An air conditioner (AC) keeps your house cool and comfortable by removing heat and humidity from the air. As the AC extracts humidity from the air, it creates condensate, or water, in your furnace or air handler. This water is usually sent to a drain pan and transported through piping into your home’s drain system.
As a side effect, faulty components or sludge buildup could cause the piping to become blocked. When this happens, water backs up in the drain pan inside your furnace or air handler. It can then spill into your home. This is namely troublesome if your furnace or air handler is installed in the attic or above a finished ceiling.
In a majority of homes, local codes necessitate a secondary or safety drain pan that is located underneath the furnace or air handler. This secondary drain pan uses piping that is routed to the outside of the home. Usually, the outlet of the pipe is located above the outside of a window so it’s quickly noticeable if water begins draining from this pipe outlet. It is not normal for this to occur. If you see water leaking from piping on the outside of your home, this is often an indication the primary drain is clogged and water is now draining from the safety drain pan.
Here are the most frequent causes for why your AC is leaking water and how to resolve the issue. Some homes can also use a safety device that should automatically turn off your AC should the drain becomes clogged. In this case your system will stop cooling unless the drain is cleaned of any obstructions. Regardless, if you spot water leaking, ensure you set your thermostat to "off" to avoid anymore water damage and call a R & M Climate Control Service Experts service provider to correct the issues.
Leaking air conditioners routinely do best with professional help, which is why we’re here to assist you at R & M Climate Control Service Experts. We proudly deliver Expert air conditioning repair across North America, backed by a 100% Satisfaction Guarantee.*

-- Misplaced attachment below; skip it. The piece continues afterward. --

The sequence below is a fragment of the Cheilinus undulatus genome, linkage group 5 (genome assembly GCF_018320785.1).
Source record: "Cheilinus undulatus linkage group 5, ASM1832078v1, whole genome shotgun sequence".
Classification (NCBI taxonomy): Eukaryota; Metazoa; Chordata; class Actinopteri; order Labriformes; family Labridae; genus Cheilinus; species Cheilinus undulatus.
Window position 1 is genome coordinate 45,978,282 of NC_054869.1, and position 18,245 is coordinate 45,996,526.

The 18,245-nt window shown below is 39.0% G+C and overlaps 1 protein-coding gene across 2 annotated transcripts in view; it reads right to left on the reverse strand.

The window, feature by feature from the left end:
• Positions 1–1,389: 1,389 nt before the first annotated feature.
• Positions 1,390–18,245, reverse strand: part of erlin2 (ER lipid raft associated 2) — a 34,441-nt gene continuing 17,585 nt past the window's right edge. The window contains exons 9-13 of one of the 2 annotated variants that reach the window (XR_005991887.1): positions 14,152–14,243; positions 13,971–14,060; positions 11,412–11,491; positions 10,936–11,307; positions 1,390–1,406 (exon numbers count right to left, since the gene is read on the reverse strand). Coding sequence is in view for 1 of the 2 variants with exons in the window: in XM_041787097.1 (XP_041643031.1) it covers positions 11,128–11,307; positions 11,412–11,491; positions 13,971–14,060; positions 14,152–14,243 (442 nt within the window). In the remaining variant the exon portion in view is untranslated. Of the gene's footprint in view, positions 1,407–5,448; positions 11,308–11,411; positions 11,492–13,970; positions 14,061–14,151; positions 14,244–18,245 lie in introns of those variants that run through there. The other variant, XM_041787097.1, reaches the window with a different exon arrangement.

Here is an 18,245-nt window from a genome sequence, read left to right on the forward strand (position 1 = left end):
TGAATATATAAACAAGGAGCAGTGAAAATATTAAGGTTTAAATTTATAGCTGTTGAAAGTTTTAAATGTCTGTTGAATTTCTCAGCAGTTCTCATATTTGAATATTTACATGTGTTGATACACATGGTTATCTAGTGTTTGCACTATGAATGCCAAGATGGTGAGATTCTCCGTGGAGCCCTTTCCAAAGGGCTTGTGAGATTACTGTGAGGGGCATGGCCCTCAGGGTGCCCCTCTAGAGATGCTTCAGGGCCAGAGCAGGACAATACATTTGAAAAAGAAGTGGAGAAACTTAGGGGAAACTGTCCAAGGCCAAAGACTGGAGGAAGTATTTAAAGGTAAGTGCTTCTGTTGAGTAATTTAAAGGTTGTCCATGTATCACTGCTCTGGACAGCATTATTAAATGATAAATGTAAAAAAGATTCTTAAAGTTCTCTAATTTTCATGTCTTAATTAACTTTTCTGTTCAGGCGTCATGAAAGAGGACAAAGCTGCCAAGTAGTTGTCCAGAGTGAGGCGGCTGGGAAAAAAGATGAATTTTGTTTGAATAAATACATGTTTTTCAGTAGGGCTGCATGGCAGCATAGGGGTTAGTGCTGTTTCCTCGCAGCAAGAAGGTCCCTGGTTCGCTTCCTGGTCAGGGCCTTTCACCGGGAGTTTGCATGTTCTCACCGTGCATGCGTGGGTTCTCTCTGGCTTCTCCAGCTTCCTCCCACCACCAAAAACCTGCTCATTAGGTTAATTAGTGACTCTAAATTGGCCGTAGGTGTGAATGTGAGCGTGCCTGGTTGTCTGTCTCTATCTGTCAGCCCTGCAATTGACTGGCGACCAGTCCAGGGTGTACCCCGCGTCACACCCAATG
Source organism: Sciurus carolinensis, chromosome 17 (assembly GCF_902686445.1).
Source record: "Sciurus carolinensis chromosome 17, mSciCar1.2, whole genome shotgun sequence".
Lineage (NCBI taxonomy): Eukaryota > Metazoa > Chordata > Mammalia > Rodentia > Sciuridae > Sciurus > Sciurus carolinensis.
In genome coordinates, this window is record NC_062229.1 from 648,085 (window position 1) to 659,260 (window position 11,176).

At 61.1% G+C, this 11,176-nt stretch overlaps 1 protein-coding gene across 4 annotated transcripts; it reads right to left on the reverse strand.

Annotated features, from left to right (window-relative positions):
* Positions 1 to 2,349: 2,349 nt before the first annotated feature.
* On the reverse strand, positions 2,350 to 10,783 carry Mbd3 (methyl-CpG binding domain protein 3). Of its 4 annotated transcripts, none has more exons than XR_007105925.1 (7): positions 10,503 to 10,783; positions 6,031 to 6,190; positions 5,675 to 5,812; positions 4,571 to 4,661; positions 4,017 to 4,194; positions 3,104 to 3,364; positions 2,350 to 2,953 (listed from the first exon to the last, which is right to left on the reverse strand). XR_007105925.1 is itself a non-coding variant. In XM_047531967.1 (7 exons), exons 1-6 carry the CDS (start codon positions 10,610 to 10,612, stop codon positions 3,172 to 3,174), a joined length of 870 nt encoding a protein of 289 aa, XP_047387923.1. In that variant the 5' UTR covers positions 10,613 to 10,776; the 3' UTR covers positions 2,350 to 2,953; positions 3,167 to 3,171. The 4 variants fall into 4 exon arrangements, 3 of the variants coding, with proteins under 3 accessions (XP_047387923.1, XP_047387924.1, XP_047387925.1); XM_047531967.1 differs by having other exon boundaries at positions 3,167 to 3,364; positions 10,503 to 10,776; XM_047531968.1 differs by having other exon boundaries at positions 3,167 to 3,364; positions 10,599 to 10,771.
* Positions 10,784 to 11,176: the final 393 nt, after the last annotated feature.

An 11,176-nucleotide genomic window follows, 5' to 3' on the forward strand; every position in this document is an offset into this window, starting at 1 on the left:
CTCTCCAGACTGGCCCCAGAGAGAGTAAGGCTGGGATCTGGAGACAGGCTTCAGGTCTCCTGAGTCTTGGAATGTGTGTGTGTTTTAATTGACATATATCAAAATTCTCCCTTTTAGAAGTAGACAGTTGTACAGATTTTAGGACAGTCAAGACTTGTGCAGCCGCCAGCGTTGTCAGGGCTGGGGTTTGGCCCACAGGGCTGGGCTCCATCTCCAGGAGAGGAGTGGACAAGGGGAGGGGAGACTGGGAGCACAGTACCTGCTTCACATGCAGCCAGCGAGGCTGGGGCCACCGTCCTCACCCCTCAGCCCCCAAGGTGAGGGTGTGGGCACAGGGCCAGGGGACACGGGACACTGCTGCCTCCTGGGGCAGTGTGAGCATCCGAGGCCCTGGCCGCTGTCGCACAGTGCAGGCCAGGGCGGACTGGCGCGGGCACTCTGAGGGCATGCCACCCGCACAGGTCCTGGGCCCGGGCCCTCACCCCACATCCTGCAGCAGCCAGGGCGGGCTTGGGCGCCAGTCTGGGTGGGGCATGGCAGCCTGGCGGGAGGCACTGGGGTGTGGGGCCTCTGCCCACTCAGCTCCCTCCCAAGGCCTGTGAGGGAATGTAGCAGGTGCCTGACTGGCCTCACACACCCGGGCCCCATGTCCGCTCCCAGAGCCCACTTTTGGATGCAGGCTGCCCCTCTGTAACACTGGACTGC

1. Condensate Drain Is Blocked
When hot, humid air runs along the evaporator coil, water forms on the chilly metal surface. In the end, the water drains into a pan beneath the indoor coil within the furnace or air handler. As the cooling sequence takes place, the condensate flows out of the pan and into drain piping before the pan overflows.
However, mold, mineral deposits, dirt and other debris could clog the drain. This keeps the water from moving away like it’s supposed to. Entrust the unclogging process to an Expert like R & M Climate Control Service Experts for the peace of mind it’s completed properly and without causing more damage. Service Experts can also add a safety device that will quickly switch off your AC in the event the drain becomes backed up again sometime after, thus avoiding water damage inside your home. Of course, regular maintenance on your AC will help keep your condensate drain clean and unobstructed.
2. Drain Line Is Disconnected
While not very common, the drain line connection to the drain pan can become loose or disconnected. This can be the cause if someone is working close to the unit or when replacing the air filter. AC leaks might occur when the drain line is disconnected from the pan. Take a look inside your AC to find out if the drain line is still fully connected to the coil drain pan. If it is no longer connected, we encourage calling an HVAC technician to repair this issue as soon as possible. Make an appointment with R & M Climate Control Service Experts today.
3. Condensate Pump Isn’t Working
Some air conditioners need a condensate pump to properly drain the water. These pumps are compulsory when the home’s drain system is located above the AC unit. Even if the drain is unobstructed, water could back up in the pan and leak out if the condensate pump is not functioning. First, make sure that the pump is being powered. If that’s not the root cause, the AC leak could be due to a broken condensate pump. You should contact an air conditioning contractor like R & M Climate Control Service Experts to resolve the issue.